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Am J Emerg Med. 2015 Aug;33(8):1056-61. doi: 10.1016/j.ajem.2015.04.058. Epub 2015 May 2.

A smoking cessation intervention for low-income smokers in the ED.

Author information

1
Division of Emergency Medicine, Cincinnati Children's Hospital Medical Center, University of Cincinnati College of Medicine, Cincinnati, OH. Electronic address: melinda.mahabee-gittens@cchmc.org.
2
Division of Biostatistics and Epidemiology, Cincinnati Children's Hospital Medical Center, University of Cincinnati College of Medicine, Cincinnati, OH.
3
Division of Emergency Medicine, Cincinnati Children's Hospital Medical Center, University of Cincinnati College of Medicine, Cincinnati, OH.
4
Department of Pediatrics, Cincinnati Children's Hospital Medical Center, University of Cincinnati College of Medicine, Cincinnati, OH; Department of Family and Community Medicine, University of Arizona, Tucson, AZ.

Abstract

BACKGROUND:

There is a high prevalence of smoking among caregivers who bring their children to the pediatric emergency department (PED) and even higher rates of tobacco smoke exposure (TSE) and related morbidity among their children. The PED visit presents an opportunity to intervene with caregivers, but it is unknown whether they are more likely to quit if their child has a TSE-related illness. We sought to examine a PED-based smoking cessation intervention and compare outcomes based on children's TSE-related illness.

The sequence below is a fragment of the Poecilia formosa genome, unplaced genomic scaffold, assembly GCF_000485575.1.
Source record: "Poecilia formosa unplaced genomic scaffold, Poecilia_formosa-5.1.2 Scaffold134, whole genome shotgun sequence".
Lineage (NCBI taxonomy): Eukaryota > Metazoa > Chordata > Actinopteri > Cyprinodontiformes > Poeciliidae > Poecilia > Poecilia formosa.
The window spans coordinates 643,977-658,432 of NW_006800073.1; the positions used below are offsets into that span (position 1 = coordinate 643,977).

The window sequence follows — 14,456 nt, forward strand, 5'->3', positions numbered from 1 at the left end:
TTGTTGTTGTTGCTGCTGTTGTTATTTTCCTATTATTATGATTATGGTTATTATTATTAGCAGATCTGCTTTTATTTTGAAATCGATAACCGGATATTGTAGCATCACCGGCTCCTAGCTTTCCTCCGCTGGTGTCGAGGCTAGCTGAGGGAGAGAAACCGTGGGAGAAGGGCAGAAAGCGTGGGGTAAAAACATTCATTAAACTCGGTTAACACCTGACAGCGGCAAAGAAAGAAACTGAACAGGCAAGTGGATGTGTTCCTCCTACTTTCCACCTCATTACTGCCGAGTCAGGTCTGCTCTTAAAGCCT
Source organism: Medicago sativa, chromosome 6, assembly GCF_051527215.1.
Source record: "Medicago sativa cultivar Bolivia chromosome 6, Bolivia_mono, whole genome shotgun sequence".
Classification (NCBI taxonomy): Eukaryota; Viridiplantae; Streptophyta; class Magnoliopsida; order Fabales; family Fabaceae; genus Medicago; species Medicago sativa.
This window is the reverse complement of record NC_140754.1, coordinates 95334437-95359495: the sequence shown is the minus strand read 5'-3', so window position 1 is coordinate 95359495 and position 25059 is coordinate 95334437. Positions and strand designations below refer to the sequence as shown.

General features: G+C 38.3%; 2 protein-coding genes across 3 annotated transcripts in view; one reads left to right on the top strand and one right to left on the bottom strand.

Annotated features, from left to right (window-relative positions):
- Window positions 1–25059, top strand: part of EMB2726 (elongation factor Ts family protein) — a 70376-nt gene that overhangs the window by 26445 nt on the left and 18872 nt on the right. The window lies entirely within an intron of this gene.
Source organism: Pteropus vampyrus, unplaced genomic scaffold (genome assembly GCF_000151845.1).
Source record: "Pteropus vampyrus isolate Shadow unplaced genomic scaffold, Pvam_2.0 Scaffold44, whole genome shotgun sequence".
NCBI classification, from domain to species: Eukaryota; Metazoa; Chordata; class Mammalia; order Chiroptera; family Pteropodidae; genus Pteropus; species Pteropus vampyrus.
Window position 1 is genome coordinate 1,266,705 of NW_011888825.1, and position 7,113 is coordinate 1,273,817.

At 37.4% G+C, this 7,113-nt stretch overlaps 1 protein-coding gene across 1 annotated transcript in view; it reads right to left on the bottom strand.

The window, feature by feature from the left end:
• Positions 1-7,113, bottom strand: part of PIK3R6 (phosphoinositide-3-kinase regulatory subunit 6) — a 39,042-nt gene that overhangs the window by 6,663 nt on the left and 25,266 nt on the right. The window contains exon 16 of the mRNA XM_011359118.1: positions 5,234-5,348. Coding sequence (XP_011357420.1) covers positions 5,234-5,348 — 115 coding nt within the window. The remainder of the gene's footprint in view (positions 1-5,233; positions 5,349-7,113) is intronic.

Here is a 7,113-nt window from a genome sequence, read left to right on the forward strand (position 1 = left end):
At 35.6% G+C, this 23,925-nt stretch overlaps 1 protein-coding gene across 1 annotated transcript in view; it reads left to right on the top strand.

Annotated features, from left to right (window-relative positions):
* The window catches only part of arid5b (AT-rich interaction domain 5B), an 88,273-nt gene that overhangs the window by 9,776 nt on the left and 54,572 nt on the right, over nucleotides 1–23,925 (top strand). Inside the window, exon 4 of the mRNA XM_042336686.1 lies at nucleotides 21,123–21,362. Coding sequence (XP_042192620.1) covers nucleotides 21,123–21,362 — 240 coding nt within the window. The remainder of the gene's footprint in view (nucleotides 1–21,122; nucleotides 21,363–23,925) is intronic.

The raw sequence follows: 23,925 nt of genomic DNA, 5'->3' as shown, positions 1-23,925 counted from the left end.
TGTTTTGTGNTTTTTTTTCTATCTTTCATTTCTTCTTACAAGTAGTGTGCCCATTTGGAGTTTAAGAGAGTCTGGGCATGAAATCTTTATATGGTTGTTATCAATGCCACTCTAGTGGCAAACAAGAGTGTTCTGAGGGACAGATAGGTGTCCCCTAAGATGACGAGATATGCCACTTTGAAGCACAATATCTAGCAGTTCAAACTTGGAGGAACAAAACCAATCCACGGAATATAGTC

METHODS:

A single-arm, prospective trial, with baseline, 3, and 6 month assessments was used in this study. Caregivers whose child had either a TSE-related (n=100) or non-TSE-related illness (n=100) were given a brief intervention consisting of counseling, referral to the Quitline, and free nicotine replacement therapy.

RESULTS:

Participants were 91.5% female, 50.5% African American, 100% Medicaid recipients, 30.8 years old, child age mean of 5.5 years, 90% highly nicotine dependent, and 60.3% and 75.8% allowed smoking in the home and car, respectively. At follow-up (65% retention), 80% reported quit attempts at 3 months and 89% between 3 and 6 months. There were significant decreases in number of cigarettes smoked, time to first cigarette, and smoking in the home and car. Quit rates were 12.2% at 3 months, 14.6% at 6 months, and 7.3% at both time points (50% biochemically confirmed). There were no significant differences in outcomes based on children's illness.

CONCLUSIONS:

A brief PED-based smoking cessation intervention resulted in quit attempts and successful quits. However, the presence of a TSE-related illness did not result in different cessation outcomes.

TRIAL REGISTRATION:

ClinicalTrials.gov NCT01728038.

PMID:
25976268
PMCID:
PMC4480194
DOI:
10.1016/j.ajem.2015.04.058
[Indexed for MEDLINE]
Free PMC Article

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